EconomyEurope

IMF says UK cuts cost economy extra £76bn

Damage from the British government’s massive austerity cuts to the country’s economy by 2015 will be £76 billion more than previously estimated, the International Monetary Fund (IMF) figures show.

Governments use a measure known as a “fiscal multiplier” to estimate the negative impact of austerity moves on the economic growth.

Britain’s Independent Office for Budget Responsibility had previously used a fiscal multiplier of 0.5 that meant each pound of cuts will lower economic output by 50p.

However, the IMF is now warning that estimates based on the records of other countries running austerity measures show the true multiplier is between 0.9 and 1.7.

According to The Observer, a study by British union’s umbrella group Trades Union Congress (TUC) shows if the middle figure in the IMF-proposed range, 1.3, is considered, Britain will lose an extra £76 billion (equal to 8 percent of GDP) by the end of this government as an impact of cuts.

The revelation will put British Chancellor George Osborne under huge pressure as he has always cited IMF when supporting continuing austerity cuts against his opponents.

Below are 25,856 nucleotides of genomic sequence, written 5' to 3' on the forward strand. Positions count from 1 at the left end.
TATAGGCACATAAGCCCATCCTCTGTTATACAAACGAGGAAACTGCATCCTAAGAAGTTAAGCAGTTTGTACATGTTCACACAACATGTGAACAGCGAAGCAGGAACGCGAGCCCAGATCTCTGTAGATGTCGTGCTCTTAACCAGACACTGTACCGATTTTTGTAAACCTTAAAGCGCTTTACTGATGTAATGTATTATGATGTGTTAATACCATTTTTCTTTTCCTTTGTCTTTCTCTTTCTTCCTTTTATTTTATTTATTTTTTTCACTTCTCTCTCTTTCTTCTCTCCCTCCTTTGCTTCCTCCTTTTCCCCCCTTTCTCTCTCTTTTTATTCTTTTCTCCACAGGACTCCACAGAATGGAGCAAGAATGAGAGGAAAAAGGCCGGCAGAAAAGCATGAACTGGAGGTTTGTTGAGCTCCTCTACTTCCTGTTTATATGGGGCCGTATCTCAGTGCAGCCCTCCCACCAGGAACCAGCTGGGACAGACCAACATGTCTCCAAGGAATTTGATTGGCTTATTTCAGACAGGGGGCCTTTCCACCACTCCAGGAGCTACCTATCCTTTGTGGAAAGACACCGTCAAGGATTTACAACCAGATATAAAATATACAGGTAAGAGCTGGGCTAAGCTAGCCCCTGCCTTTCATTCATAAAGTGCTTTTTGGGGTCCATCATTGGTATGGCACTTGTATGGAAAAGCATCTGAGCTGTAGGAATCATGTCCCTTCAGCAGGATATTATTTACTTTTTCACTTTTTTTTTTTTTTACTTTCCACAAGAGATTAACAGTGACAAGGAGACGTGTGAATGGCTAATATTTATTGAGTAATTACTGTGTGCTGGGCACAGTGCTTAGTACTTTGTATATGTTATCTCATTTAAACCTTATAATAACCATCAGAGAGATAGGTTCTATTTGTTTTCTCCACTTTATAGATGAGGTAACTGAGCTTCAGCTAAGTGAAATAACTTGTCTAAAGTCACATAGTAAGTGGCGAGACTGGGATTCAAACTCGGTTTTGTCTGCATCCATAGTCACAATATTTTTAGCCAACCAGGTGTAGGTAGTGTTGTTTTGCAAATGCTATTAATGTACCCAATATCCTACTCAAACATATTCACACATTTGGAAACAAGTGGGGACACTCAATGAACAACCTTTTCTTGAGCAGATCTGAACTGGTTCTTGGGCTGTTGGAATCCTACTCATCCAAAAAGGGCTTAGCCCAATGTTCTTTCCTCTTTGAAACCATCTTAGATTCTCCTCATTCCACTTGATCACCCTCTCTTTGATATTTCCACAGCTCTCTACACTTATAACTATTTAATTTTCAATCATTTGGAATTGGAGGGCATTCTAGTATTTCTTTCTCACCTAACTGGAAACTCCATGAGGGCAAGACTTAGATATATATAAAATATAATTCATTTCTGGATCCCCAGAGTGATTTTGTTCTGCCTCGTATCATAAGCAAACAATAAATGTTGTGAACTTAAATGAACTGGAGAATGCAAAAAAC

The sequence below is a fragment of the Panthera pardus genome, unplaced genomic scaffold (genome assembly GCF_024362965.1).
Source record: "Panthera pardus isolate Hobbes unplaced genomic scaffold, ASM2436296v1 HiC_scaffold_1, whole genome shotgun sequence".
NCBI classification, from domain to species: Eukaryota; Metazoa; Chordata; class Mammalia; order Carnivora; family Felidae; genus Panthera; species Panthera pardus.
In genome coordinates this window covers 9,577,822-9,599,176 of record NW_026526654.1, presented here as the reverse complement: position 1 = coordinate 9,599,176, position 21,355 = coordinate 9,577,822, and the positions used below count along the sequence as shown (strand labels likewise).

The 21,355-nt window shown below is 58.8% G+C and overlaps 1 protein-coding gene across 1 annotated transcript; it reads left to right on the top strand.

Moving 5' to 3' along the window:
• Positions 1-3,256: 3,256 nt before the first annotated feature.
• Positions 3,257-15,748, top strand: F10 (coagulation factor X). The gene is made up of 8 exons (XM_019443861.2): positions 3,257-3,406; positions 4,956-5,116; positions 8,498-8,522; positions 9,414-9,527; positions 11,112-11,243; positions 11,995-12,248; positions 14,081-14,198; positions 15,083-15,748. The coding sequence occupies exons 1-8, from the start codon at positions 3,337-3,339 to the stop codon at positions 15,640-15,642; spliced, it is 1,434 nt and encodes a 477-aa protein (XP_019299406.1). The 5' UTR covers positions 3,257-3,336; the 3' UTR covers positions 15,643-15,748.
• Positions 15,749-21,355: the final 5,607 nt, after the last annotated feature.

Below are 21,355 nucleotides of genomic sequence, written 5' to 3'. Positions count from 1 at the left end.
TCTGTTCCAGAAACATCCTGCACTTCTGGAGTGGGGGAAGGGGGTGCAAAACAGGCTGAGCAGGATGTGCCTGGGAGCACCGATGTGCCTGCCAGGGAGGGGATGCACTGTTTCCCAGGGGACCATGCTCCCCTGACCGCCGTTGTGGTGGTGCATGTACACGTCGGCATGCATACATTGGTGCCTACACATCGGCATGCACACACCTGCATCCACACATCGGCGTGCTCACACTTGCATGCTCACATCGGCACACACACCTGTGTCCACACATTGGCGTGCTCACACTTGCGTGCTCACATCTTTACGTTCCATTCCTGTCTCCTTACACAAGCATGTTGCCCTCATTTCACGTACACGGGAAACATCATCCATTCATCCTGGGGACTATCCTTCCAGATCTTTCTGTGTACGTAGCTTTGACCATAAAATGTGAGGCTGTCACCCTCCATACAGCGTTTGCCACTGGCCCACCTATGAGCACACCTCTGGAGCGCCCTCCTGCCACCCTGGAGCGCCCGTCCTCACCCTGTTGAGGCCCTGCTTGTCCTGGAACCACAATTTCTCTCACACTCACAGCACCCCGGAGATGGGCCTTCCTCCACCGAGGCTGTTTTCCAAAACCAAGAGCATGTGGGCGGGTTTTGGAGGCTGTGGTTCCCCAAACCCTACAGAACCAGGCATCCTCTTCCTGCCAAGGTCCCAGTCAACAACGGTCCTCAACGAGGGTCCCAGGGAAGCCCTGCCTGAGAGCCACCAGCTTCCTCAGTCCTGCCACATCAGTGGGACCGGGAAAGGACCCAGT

“The chancellor has repeatedly used the IMF as cover for his austerity strategy, despite warnings that deep spending cuts in the midst of a global turndown would make a bad situation worse,” TUC general secretary Brendan Barber said.

“Now that the IMF has admitted spending cuts could hit the economy at least twice as hard as it previously thought, the government has all the evidence it needs to change course,” he added.

The Office for Budget Responsibility is expected to examine the possible extra impact of cuts on the economy in a report on Tuesday.

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